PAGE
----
Review of Anne Fortier's novel "Juliet," a riff on "Romeo and Juliet"
By Anne Fortier
Ballantine. 447 pp. $25
Julie Jacobs, the heroine of Anne Fortier's romantic novel "Juliet," is a hot mess. Orphaned at 3, Julie has spent her entire life trying to escape the influence of her fraternal twin sister, Janice. Janice is popular; Janice is beautiful; Janice is reckless; Janice is selfish. Janice, Janice, Janice . . . Consequently, Julie has arrived at the age of 25 with self-esteem so low that she can't think of any moment in her past that wasn't some horrible humiliation connected with her sister.
Fate intervenes when Aunt Rose, who has mothered the girls, dies suddenly and wills everything -- the house, the money, the art -- to Janice. All Julie gets is the name of a bank manager and a ticket to Siena, Italy, where the girls' parents met, married and died. As far as Julie is concerned, this second-class treatment is par for the course, and with a resigned sigh she toddles off to Siena, hangdog and unkempt.
Here we have the setup for one heck of a Cinderella story, if you can stand Julie long enough for the fairy godmother to show up -- and, fortunately Fortier doesn't waste any time. Julie meets Eva Maria Salimbeni on the plane to Siena, and is soon equipped with designer clothes and introduced to Alessandro, Eva Maria's darkly handsome godson, who works for the carabinieri.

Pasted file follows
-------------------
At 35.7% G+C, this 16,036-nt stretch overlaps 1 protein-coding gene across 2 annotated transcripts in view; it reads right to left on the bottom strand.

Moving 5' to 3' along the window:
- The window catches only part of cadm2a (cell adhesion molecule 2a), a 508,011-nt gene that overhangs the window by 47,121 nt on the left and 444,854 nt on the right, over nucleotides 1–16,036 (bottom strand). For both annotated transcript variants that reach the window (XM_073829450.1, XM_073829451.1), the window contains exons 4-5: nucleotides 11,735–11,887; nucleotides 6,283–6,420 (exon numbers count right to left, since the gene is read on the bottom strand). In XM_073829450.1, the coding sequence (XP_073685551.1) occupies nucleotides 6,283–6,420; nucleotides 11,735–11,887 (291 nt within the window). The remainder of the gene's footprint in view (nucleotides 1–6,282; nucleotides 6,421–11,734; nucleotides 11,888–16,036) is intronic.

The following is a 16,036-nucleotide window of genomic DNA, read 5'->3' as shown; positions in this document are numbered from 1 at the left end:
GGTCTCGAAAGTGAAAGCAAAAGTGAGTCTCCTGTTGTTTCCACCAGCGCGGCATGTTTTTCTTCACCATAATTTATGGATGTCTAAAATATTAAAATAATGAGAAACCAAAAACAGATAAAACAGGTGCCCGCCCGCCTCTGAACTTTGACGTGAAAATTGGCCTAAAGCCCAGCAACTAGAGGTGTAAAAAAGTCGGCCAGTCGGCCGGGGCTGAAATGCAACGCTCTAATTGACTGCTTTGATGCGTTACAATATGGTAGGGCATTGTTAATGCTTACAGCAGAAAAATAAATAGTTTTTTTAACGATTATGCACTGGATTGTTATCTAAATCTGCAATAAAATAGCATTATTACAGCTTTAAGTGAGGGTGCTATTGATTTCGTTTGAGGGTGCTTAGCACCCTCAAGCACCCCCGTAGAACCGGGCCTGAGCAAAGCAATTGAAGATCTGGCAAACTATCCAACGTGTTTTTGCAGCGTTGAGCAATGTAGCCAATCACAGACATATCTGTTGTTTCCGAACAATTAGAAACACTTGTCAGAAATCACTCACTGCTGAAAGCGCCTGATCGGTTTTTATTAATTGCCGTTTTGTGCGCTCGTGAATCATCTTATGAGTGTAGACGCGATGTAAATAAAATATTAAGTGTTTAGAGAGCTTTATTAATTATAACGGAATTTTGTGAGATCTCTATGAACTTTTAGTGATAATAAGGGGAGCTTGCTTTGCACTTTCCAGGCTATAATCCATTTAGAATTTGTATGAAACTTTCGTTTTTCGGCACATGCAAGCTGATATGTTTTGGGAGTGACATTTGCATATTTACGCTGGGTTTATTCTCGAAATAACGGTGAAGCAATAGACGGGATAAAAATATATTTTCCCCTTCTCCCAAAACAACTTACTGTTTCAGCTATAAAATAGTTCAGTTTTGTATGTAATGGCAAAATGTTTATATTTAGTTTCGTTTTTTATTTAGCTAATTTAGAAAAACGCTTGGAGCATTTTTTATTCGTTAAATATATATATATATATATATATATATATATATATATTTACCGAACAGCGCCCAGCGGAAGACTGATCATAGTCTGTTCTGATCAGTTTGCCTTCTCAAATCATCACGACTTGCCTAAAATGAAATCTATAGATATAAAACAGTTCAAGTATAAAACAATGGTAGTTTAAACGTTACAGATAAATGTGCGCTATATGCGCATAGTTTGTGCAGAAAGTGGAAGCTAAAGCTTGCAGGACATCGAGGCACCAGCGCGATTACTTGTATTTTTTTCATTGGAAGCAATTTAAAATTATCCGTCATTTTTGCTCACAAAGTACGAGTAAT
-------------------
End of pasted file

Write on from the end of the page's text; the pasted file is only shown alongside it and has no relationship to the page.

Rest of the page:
Of course, the story would end here if the two fell in love, or even got along. But Julie still needs to track down that mysterious bank manager. It turns out he has a box for her containing a silver crucifix on a chain, a wad of papers and an old paperback copy of Shakespeare's "Romeo and Juliet." This is where the story becomes truly interesting.
The papers, collected by Julie's dead mother, Diane, are manuscripts with the stories of the original Romeo and Juliet, who -- surprise, surprise -- lived in Siena, not Verona. Luckily, the story told in these documents is a fascinating tale with notable parallels to Shakespeare's version, but with its own identity and a distinct Sienese flavor.
From this point, the novel shifts back and forth between the Romeo and Juliet story and Julie's attempts to solve her own family's mysteries. The contents of the box, Julie's legacy, hold the key to something -- but what? Julie meets her long-lost Italian family and pursues her dead mother's clues. Meanwhile, she suspects Alessandro of all sorts of things, and vice versa, while her life is further complicated by a black-visored motorcyclist who stalks her through the streets.
The strongest point of the book is the flavorful, evocative descriptions of Siena, with its ancient neighborhoods, rivalries and family feuds, and the annual running of the Palio horse race. The Shakespearean scholarship on display is both impressive and well-handled, too, with the original Romeo and Juliet story doled out in exciting installments between Julie's increasingly convoluted but much less interesting story. We're asked to believe that the original evil done to the young lovers of 1348 must be put right by the sexual coming together of a modern-day Giulietta (guess who?) and Romeo (no extra points for guessing him, either).
On the whole, the story is fun, if silly, and engaging in spots. Its modern-day characters are mostly cardboard, though -- with the interesting exception of Janice, who despite her late appearance, once again succeeds in stealing the limelight from her drip of a sister.
Gabaldon's latest novel, "The Exile: An Outlander Graphic Novel," will be published later this month.